June 2015 | Commentary | Checking In

Engineering Green DNA

Tags: 3PL, Green Logistics, Specialized Logistics, Logistics, Third-Party Logistics

Felecia Stratton is the editor of Inbound Logistics magazine.

Sustainability and green are two words often used interchangeably. In truth, one is a subset of the other. Sustainability is inclusive, an ethical umbrella that covers a gamut of social, economic, environmental, and business issues.

But the idea of sustainment is integral to any green effort. Shippers often run into problems pushing environmental programs because they can't distill value and/or don't have leadership support. Unless the CFO is committed to green, assessing a green investment's internal rate of return, other than buzz, can be a pointless exercise.

Therein lies the problem. Organizations need to rethink how they measure ROI. Do they account for qualitative value? How do they benchmark that?

Inbound Logistics' annual Lean and Green issue offers some context. As supply chain management commands greater C-level attention, it creates opportunities for organizations to break through functional silos and initiate sweeping sustainability mandates.

Ford Motor Company, for example, made such a commitment in 1999 when it created an internal sustainability organization—feeding off the Lean legacy paved by its forebear. You can read more about Ford's journey in Growing a Culture of Sustainability.

Asset-based 3PLs are proficient at engineering solutions that reduce both waste and cost. They often don't differentiate green reductions from cash savings. They're one in the same. For example, when Kenco was negotiating fleet lease terms with its vendor, Deni Albrecht, leader of sustainability, worked directly with the 3PL's transportation director to identify requirements. But he went one step further. A gearhead by nature, Albrecht specified truck transmissions, tire treads, and axles, among other things.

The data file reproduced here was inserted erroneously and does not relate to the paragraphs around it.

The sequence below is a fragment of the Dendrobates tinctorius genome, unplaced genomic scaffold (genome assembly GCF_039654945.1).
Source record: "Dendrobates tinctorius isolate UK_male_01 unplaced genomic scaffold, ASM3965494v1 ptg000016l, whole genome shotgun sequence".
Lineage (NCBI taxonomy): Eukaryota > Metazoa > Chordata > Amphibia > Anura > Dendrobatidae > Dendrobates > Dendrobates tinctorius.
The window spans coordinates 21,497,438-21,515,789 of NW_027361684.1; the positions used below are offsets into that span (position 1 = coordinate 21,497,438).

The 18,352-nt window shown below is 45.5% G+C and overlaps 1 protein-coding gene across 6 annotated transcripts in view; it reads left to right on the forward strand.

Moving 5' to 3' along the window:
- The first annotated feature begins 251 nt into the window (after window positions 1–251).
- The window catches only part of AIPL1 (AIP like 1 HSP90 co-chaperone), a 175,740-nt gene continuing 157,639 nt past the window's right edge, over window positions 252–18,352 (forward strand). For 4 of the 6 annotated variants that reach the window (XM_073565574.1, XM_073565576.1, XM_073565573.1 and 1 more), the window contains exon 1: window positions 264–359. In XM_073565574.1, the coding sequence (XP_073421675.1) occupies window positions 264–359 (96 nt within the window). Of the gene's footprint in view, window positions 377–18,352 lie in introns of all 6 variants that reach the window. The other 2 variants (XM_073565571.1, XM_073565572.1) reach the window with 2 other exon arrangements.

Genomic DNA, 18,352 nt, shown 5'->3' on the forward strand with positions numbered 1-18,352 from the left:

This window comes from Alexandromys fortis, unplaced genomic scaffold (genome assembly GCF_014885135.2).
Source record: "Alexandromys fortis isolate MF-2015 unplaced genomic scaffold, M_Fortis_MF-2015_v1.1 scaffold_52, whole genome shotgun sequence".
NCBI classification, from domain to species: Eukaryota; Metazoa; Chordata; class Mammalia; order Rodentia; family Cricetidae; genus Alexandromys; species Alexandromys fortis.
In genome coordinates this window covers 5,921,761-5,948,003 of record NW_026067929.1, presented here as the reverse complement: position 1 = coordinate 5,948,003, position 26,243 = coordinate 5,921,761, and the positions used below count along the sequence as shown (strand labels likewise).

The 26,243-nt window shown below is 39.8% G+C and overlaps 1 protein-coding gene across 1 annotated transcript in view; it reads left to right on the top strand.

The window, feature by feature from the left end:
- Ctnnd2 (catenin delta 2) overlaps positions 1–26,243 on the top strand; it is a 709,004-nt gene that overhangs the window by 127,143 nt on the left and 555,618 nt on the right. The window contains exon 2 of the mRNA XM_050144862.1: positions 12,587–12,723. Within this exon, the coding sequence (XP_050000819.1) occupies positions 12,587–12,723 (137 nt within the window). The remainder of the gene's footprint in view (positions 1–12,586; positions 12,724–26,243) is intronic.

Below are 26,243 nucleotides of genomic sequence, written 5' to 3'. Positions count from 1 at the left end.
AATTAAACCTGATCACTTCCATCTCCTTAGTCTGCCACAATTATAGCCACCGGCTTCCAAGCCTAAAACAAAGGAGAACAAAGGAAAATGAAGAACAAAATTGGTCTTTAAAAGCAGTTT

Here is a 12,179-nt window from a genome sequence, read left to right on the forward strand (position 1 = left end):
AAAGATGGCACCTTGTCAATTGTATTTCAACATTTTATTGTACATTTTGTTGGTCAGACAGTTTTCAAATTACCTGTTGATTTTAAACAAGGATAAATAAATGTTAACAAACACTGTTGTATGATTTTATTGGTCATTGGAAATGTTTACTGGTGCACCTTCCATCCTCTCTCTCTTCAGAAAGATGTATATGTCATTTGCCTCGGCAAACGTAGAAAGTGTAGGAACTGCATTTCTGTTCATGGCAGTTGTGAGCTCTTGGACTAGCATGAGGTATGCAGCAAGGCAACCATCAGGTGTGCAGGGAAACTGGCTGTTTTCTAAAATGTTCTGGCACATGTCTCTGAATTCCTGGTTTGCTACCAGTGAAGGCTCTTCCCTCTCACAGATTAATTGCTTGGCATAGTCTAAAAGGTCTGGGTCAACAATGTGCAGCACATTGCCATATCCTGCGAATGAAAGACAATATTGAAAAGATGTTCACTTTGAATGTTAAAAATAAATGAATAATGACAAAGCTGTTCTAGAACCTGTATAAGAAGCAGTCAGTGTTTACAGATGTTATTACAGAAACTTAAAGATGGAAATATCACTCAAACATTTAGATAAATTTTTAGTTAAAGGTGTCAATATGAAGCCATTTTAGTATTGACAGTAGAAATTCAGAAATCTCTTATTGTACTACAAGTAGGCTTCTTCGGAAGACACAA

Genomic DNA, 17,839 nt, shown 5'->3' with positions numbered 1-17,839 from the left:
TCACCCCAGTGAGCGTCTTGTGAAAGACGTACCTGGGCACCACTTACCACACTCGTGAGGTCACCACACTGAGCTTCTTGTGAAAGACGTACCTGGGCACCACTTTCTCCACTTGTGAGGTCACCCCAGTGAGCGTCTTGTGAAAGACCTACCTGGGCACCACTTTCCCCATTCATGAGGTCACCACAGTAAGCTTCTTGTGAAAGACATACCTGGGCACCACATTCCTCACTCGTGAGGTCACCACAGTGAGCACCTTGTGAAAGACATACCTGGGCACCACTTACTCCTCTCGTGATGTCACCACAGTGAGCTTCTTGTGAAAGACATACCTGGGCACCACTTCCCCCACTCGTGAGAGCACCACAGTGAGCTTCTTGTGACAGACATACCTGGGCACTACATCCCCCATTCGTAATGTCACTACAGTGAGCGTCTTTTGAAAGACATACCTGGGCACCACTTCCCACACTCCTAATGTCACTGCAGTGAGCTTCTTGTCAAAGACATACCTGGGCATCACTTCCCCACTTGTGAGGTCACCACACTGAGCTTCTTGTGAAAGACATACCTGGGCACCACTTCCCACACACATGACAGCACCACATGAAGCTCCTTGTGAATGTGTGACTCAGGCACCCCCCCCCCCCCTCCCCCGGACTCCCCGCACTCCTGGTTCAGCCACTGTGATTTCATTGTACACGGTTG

The savings were appreciable. Kenco's fleet increased fuel economy from 5.5 MPG to 6.5 MPG, approaching 20-percent savings.

DSC Logistics has delivered similar results. The 3PL was working with a customer to provide corrugate on demand and optimize shipment packaging. "With the way that parcel companies are structuring rates, having the smallest box creates transportation savings in addition to reducing material waste," explains Jim Chamberlain, senior director of industrial engineering and continual improvement for the 3PL.

Chamberlain points to another instance when DSC Logistics replaced pallets with slip-sheets on cross-country truckload moves. They sacrificed a slight bump in labor cost at the dock, but increased asset utilization by 10 percent.

As you consider your own sustainability efforts, it's worth asking whether green is part of your corporate DNA. If it is, ask value chain partners the same question: Why?

Green is a dialog that partners notice. Just ask Albrecht.

"People starch their shirts and stand up straight when you meet with them," he says. "They know you're not messing around—in a positive way. It's all for the general good of the economy, the environment, and our respective businesses."






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